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EAST PROVIDENCE, R.I. (WPRI) — Roughly 8,000 cars in Rhode Island pose an immediate safety hazard to their owners, 12 News has learned.

According to a new report from CARFAX, there are more than 50 million vehicles that have been recalled — but not repaired — across the country, and 2.5 million of those vehicles are dangerous enough to fall under a “Do Not Drive” or “Park Outside” warning from the National Highway Traffic Safety Administration (NHTSA).

Do Not Drive

One of the most prominent causes for this warning is the use of Takata airbags, which have killed at least 23 people and injured 400 in the U.S. alone. The NHTSA says the chemicals used to inflate these airbags can deteriorate and cause the inflators to blow apart, hurling metal shrapnel at the driver and passengers.

CARFAX’s Patrick Olsen told 12 News there are 19 auto manufacturers with outstanding “Do Not Drive” recalls due to the use of these airbags.

Park Outside

Still more cars have been recalled because they could spontaneously catch fire for one of many reasons, from potential short-circuits to corroded wires.

“The fire risk from these vehicles is so great that not only do they not want you to park it in the garage, they don’t want you to park it next to the garage if you can avoid it,” Olsen explained.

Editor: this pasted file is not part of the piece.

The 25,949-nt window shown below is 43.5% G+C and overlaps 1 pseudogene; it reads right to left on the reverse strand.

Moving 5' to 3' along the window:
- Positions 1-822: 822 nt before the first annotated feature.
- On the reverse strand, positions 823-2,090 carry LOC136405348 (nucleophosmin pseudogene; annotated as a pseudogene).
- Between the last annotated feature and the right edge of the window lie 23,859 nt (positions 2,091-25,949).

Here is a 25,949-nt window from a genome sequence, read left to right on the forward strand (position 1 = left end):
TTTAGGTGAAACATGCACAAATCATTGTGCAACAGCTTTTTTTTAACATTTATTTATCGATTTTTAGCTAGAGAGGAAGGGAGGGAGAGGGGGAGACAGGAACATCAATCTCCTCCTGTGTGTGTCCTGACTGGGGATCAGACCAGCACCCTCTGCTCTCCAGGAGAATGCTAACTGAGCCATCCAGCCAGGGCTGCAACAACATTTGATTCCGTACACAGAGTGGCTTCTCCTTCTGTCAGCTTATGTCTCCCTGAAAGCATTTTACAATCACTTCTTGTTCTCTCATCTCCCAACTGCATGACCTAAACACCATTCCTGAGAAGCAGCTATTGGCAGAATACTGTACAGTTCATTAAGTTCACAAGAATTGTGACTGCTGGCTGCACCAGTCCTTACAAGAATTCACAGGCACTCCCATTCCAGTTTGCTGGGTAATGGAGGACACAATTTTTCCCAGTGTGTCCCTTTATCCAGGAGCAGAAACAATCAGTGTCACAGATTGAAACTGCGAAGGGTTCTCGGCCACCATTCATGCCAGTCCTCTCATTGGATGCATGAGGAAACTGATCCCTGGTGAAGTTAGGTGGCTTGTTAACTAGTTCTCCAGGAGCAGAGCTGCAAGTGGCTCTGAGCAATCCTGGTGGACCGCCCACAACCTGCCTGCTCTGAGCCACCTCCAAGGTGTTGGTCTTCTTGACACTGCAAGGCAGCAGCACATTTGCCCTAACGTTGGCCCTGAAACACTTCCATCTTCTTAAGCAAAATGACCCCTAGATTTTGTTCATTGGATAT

More than 3,000 Hyundai and Kia models under recall have been issued “Park Outside” warnings, as have multiple Chevrolet Bolt electric vehicles.

Is my car affected?

CARFAX has a complete list of the vehicles facing “Do Not Drive” and “Park Outside” recalls on its website that you can check, as well as a free vehicle recall check tool. The NHTSA also has a tool that lets you check your car’s recall status by Vehicle Identification Number (VIN).

If it turns out your car has an outstanding recall, Olsen recommends calling a brand-affiliated service shop as soon as possible to set up an appointment.

For “Do Not Drive” recalls, do not drive your vehicle to the dealership.

“We will get a tow truck, pick up the car, bring it to a dealership, and bring it to you,” Olsen said. “You can get it fixed completely for free.”

“Park Outside” recalls are still safe to drive, but that doesn’t mean it’s a good idea to put off the repairs.

“There are obviously different levels of urgency,” Olsen added. “For most cases, you can still drive the car and you should get it fixed. For these cars in particular, I would look to make time as soon as you can.”

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